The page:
Judicial restraint as articulated by Frankfurter (and later developed by his greatest student, Professor Alexander Bickel), began with the observation that, in the U.S., the people speak through legislatures that are democratically responsible to them. Federal judges, by contrast, are appointed, not elected. For them to stand in the way of enacted legislation therefore inevitably possesses some element of counter-majoritarianism.

Beyond what Bickel dubbed the "counter-majoritarian difficulty" of overturning legislative judgments is the problem of institutional competence to do so. Judges have no special insight into morals: When it comes to the ultimate questions, they are ordinary citizens like anybody else. Legislatures may not be especially moral, but at least their job is to make value choices from among the range of possible visions of the good life advocated within a political community.

If we have to choose between judges and legislators in deciding morality, goes the argument, we're better off with the people. The great Judge Learned Hand, a friend of Frankfurter's, famously put it this way: "For myself it would be most irksome to be ruled by a bevy of Platonic Guardians, even if I knew how to choose them, which I assuredly do not." Plato's guardians were supposed to legislate morality in his Republic. Government under the U.S. Constitution isn't supposed to work that way.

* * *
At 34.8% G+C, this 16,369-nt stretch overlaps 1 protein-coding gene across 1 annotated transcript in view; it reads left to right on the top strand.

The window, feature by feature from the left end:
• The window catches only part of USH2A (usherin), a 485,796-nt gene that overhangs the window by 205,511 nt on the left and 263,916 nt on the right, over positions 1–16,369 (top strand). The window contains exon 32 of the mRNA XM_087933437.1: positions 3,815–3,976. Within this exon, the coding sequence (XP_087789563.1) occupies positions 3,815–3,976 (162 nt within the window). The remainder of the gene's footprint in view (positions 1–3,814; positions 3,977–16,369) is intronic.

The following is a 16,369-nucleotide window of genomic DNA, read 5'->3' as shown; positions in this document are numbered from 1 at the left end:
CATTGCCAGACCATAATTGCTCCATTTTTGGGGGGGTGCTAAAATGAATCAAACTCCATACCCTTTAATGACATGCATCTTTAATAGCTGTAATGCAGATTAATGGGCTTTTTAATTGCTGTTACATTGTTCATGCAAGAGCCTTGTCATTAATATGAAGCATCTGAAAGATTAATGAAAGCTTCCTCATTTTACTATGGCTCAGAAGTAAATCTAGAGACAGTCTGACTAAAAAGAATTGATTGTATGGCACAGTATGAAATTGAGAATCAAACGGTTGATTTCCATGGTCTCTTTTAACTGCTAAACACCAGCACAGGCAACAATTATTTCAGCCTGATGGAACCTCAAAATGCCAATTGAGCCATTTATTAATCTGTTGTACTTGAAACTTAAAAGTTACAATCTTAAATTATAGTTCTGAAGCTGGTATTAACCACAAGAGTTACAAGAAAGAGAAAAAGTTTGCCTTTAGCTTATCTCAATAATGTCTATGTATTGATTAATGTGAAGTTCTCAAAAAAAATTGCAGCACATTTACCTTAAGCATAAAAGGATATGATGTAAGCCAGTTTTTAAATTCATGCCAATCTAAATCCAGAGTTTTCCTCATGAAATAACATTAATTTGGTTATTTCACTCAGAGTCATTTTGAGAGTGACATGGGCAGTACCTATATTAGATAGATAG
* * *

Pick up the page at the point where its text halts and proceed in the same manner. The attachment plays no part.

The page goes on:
For Judge Sutton, a further consideration could be added to judicial restraint. He's a member of an intermediate appellate court, not the Supreme Court; as such, he believes he is bound by the Supreme Court's interpretation of the Constitution, not whatever interpretation he considers best. And the Supreme Court (read: Justice Anthony Kennedy) hasn't yet judged that it's time to declare gay marriage a constitutional right. Sure, the logic of Windsor v. United States, which struck down the Defense of Marriage Act, can be taken to mean that the government must treat all people equally with respect to marriage. But in the Windsor case, Kennedy bent over backward to say that DOMA was unconstitutional because it derogated the dignity of gay people in states where they were allowed to marry. He did not say, as he could have, that the right to marry is a fundamental dignitary right.